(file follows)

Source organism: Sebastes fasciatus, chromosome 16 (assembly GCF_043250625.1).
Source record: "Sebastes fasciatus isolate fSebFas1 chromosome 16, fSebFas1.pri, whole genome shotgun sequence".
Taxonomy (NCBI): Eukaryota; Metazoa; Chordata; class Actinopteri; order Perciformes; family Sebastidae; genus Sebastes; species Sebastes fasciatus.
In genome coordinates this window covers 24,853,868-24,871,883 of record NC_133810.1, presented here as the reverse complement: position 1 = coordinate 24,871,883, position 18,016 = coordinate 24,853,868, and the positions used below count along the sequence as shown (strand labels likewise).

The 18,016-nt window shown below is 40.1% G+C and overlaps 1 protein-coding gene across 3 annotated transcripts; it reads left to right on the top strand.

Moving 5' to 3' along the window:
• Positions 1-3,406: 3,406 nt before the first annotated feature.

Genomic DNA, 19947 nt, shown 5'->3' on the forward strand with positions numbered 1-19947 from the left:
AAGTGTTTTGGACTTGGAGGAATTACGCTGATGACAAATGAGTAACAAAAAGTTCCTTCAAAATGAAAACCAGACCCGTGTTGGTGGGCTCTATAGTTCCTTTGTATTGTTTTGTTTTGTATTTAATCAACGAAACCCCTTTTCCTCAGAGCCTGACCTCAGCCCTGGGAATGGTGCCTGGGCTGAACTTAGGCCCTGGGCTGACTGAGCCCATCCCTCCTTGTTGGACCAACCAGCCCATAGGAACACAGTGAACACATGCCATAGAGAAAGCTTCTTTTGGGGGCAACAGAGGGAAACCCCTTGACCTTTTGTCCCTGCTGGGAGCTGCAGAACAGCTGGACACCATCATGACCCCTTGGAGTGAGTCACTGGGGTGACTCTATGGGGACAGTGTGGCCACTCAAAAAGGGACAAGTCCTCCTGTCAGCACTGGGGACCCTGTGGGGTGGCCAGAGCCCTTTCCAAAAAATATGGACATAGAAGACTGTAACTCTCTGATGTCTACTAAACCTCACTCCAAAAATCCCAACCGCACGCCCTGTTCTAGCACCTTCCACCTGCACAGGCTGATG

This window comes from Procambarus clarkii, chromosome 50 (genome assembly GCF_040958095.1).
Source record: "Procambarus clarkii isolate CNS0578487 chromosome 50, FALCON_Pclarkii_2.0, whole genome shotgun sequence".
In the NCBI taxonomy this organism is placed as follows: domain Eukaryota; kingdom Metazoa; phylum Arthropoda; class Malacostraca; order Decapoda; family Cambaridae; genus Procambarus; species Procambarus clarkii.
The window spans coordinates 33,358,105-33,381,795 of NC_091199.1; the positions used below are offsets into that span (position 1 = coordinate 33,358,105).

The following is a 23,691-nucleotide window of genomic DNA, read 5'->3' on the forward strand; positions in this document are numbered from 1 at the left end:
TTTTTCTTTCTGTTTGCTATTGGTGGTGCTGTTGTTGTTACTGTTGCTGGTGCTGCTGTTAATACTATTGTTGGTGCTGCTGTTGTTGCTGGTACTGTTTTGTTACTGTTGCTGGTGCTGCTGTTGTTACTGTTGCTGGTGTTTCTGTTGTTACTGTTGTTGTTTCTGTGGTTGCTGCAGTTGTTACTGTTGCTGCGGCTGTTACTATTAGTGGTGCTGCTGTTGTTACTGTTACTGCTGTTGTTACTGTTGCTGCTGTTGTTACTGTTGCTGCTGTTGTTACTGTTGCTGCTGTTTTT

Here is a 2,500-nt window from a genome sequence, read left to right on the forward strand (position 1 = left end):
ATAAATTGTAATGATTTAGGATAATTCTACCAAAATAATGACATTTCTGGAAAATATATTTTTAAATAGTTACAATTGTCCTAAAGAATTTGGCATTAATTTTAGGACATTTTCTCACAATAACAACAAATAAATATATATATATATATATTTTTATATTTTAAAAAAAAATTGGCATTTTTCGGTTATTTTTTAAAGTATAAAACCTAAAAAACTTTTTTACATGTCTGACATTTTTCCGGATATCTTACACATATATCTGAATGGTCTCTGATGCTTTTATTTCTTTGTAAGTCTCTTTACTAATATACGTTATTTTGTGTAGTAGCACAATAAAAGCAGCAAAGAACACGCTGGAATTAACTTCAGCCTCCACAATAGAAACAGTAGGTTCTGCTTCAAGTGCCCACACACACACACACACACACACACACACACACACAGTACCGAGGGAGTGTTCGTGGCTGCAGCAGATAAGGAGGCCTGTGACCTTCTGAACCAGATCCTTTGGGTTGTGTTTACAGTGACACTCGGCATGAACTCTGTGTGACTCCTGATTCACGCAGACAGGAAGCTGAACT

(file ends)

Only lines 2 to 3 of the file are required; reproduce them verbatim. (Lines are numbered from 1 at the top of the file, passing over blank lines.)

Source record: "Sebastes fasciatus isolate fSebFas1 chromosome 16, fSebFas1.pri, whole genome shotgun sequence".
Taxonomy (NCBI): Eukaryota; Metazoa; Chordata; class Actinopteri; order Perciformes; family Sebastidae; genus Sebastes; species Sebastes fasciatus.